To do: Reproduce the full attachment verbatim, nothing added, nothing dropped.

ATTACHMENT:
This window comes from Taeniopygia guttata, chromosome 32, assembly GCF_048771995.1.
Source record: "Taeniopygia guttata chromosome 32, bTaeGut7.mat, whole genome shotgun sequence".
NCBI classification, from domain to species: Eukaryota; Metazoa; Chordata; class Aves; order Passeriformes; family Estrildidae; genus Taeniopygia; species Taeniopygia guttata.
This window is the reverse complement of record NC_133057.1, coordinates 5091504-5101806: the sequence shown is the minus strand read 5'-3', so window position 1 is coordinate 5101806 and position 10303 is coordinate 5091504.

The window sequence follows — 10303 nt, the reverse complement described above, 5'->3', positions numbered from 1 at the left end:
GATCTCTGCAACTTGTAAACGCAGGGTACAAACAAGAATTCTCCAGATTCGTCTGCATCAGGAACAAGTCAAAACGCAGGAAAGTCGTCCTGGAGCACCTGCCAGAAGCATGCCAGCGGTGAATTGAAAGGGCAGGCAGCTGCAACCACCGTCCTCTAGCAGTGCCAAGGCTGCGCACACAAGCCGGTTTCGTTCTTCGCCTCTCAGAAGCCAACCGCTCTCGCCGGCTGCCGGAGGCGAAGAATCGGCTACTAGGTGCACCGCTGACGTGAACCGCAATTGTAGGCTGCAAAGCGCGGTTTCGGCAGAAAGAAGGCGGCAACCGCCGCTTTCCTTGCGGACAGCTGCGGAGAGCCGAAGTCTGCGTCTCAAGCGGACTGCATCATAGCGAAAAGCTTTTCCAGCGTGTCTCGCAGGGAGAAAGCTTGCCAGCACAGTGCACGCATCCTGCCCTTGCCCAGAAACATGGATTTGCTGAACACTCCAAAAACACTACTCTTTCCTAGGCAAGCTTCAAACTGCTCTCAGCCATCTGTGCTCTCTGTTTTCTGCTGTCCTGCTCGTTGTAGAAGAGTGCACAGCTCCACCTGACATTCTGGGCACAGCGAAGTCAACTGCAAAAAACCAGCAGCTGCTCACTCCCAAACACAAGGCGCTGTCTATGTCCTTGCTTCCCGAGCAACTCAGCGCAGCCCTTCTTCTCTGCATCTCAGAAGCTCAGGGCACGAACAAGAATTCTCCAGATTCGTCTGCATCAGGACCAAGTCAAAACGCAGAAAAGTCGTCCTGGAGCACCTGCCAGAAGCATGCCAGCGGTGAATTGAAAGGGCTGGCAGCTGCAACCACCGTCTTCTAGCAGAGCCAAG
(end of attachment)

This window comes from Taeniopygia guttata, chromosome 32, assembly GCF_048771995.1.
Source record: "Taeniopygia guttata chromosome 32, bTaeGut7.mat, whole genome shotgun sequence".
NCBI classification, from domain to species: Eukaryota; Metazoa; Chordata; class Aves; order Passeriformes; family Estrildidae; genus Taeniopygia; species Taeniopygia guttata.
This window is the reverse complement of record NC_133057.1, coordinates 5091504-5101806: the sequence shown is the minus strand read 5'-3', so window position 1 is coordinate 5101806 and position 10303 is coordinate 5091504.

The window sequence follows — 10303 nt, the reverse complement described above, 5'->3', positions numbered from 1 at the left end:
GATCTCTGCAACTTGTAAACGCAGGGTACAAACAAGAATTCTCCAGATTCGTCTGCATCAGGAACAAGTCAAAACGCAGGAAAGTCGTCCTGGAGCACCTGCCAGAAGCATGCCAGCGGTGAATTGAAAGGGCAGGCAGCTGCAACCACCGTCCTCTAGCAGTGCCAAGGCTGCGCACACAAGCCGGTTTCGTTCTTCGCCTCTCAGAAGCCAACCGCTCTCGCCGGCTGCCGGAGGCGAAGAATCGGCTACTAGGTGCACCGCTGACGTGAACCGCAATTGTAGGCTGCAAAGCGCGGTTTCGGCAGAAAGAAGGCGGCAACCGCCGCTTTCCTTGCGGACAGCTGCGGAGAGCCGAAGTCTGCGTCTCAAGCGGACTGCATCATAGCGAAAAGCTTTTCCAGCGTGTCTCGCAGGGAGAAAGCTTGCCAGCACAGTGCACGCATCCTGCCCTTGCCCAGAAACATGGATTTGCTGAACACTCCAAAAACACTACTCTTTCCTAGGCAAGCTTCAAACTGCTCTCAGCCATCTGTGCTCTCTGTTTTCTGCTGTCCTGCTCGTTGTAGAAGAGTGCACAGCTCCACCTGACATTCTGGGCACAGCGAAGTCAACTGCAAAAAACCAGCAGCTGCTCACTCCCAAACACAAGGCGCTGTCTATGTCCTTGCTTCCCGAGCAACTCAGCGCAGCCCTTCTTCTCTGCATCTCAGAAGCTCAGGGCACGAACAAGAATTCTCCAGATTCGTCTGCATCAGGACCAAGTCAAAACGCAGAAAAGTCGTCCTGGAGCACCTGCCAGAAGCATGCCAGCGGTGAATTGAAAGGGCTGGCAGCTGCAACCACCGTCTTCTAGCAGAGCCAAG